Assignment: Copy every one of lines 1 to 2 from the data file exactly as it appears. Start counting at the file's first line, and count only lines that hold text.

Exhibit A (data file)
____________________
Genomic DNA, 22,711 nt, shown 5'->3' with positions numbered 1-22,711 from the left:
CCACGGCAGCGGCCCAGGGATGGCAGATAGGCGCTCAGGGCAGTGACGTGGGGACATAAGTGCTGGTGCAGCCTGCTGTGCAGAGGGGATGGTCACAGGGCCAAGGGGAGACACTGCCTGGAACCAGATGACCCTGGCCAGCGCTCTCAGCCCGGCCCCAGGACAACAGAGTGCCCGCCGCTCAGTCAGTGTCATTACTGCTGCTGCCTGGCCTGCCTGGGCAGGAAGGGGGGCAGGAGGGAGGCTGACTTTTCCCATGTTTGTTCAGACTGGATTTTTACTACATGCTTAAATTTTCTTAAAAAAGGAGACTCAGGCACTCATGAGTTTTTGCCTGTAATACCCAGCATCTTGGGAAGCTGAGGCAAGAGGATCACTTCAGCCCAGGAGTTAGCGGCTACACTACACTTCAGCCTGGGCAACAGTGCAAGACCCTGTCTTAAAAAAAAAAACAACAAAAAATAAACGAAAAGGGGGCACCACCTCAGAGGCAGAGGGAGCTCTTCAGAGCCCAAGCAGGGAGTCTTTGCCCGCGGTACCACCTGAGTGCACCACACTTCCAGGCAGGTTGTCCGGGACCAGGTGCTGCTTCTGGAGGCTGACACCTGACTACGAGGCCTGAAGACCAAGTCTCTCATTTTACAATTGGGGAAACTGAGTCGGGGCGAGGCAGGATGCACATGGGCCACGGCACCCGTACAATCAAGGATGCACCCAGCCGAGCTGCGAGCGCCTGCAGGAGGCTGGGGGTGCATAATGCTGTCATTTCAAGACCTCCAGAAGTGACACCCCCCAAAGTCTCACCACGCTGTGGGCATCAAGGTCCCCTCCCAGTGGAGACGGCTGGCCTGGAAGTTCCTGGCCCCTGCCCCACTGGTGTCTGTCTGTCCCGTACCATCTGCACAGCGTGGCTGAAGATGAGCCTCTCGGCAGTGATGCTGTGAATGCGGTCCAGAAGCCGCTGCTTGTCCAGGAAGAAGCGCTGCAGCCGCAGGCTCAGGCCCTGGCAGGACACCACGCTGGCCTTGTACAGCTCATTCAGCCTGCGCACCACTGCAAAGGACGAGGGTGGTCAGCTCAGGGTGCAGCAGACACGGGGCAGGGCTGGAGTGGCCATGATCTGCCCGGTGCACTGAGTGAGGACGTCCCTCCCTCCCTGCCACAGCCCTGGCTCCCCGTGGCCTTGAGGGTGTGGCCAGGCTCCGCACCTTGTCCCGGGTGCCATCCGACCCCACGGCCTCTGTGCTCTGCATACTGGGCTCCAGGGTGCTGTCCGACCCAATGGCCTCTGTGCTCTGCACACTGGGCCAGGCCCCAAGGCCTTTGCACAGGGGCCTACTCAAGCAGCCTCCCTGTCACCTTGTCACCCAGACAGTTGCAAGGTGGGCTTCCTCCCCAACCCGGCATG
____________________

Genomic DNA, 22,711 nt, shown 5'->3' with positions numbered 1-22,711 from the left:
CCACGGCAGCGGCCCAGGGATGGCAGATAGGCGCTCAGGGCAGTGACGTGGGGACATAAGTGCTGGTGCAGCCTGCTGTGCAGAGGGGATGGTCACAGGGCCAAGGGGAGACACTGCCTGGAACCAGATGACCCTGGCCAGCGCTCTCAGCCCGGCCCCAGGACAACAGAGTGCCCGCCGCTCAGTCAGTGTCATTACTGCTGCTGCCTGGCCTGCCTGGGCAGGAAGGGGGGCAGGAGGGAGGCTGACTTTTCCCATGTTTGTTCAGACTGGATTTTTACTACATGCTTAAATTTTCTTAAAAAAGGAGACTCAGGCACTCATGAGTTTTTGCCTGTAATACCCAGCATCTTGGGAAGCTGAGGCAAGAGGATCACTTCAGCCCAGGAGTTAGCGGCTACACTACACTTCAGCCTGGGCAACAGTGCAAGACCCTGTCTTAAAAAAAAAAACAACAAAAAATAAACGAAAAGGGGGCACCACCTCAGAGGCAGAGGGAGCTCTTCAGAGCCCAAGCAGGGAGTCTTTGCCCGCGGTACCACCTGAGTGCACCACACTTCCAGGCAGGTTGTCCGGGACCAGGTGCTGCTTCTGGAGGCTGACACCTGACTACGAGGCCTGAAGACCAAGTCTCTCATTTTACAATTGGGGAAACTGAGTCGGGGCGAGGCAGGATGCACATGGGCCACGGCACCCGTACAATCAAGGATGCACCCAGCCGAGCTGCGAGCGCCTGCAGGAGGCTGGGGGTGCATAATGCTGTCATTTCAAGACCTCCAGAAGTGACACCCCCCAAAGTCTCACCACGCTGTGGGCATCAAGGTCCCCTCCCAGTGGAGACGGCTGGCCTGGAAGTTCCTGGCCCCTGCCCCACTGGTGTCTGTCTGTCCCGTACCATCTGCACAGCGTGGCTGAAGATGAGCCTCTCGGCAGTGATGCTGTGAATGCGGTCCAGAAGCCGCTGCTTGTCCAGGAAGAAGCGCTGCAGCCGCAGGCTCAGGCCCTGGCAGGACACCACGCTGGCCTTGTACAGCTCATTCAGCCTGCGCACCACTGCAAAGGACGAGGGTGGTCAGCTCAGGGTGCAGCAGACACGGGGCAGGGCTGGAGTGGCCATGATCTGCCCGGTGCACTGAGTGAGGACGTCCCTCCCTCCCTGCCACAGCCCTGGCTCCCCGTGGCCTTGAGGGTGTGGCCAGGCTCCGCACCTTGTCCCGGGTGCCATCCGACCCCACGGCCTCTGTGCTCTGCATACTGGGCTCCAGGGTGCTGTCCGACCCAATGGCCTCTGTGCTCTGCACACTGGGCCAGGCCCCAAGGCCTTTGCACAGGGGCCTACTCAAGCAGCCTCCCTGTCACCTTGTCACCCAGACAGTTGCAAGGTGGGCTTCCTCCCCAACCCGGCATG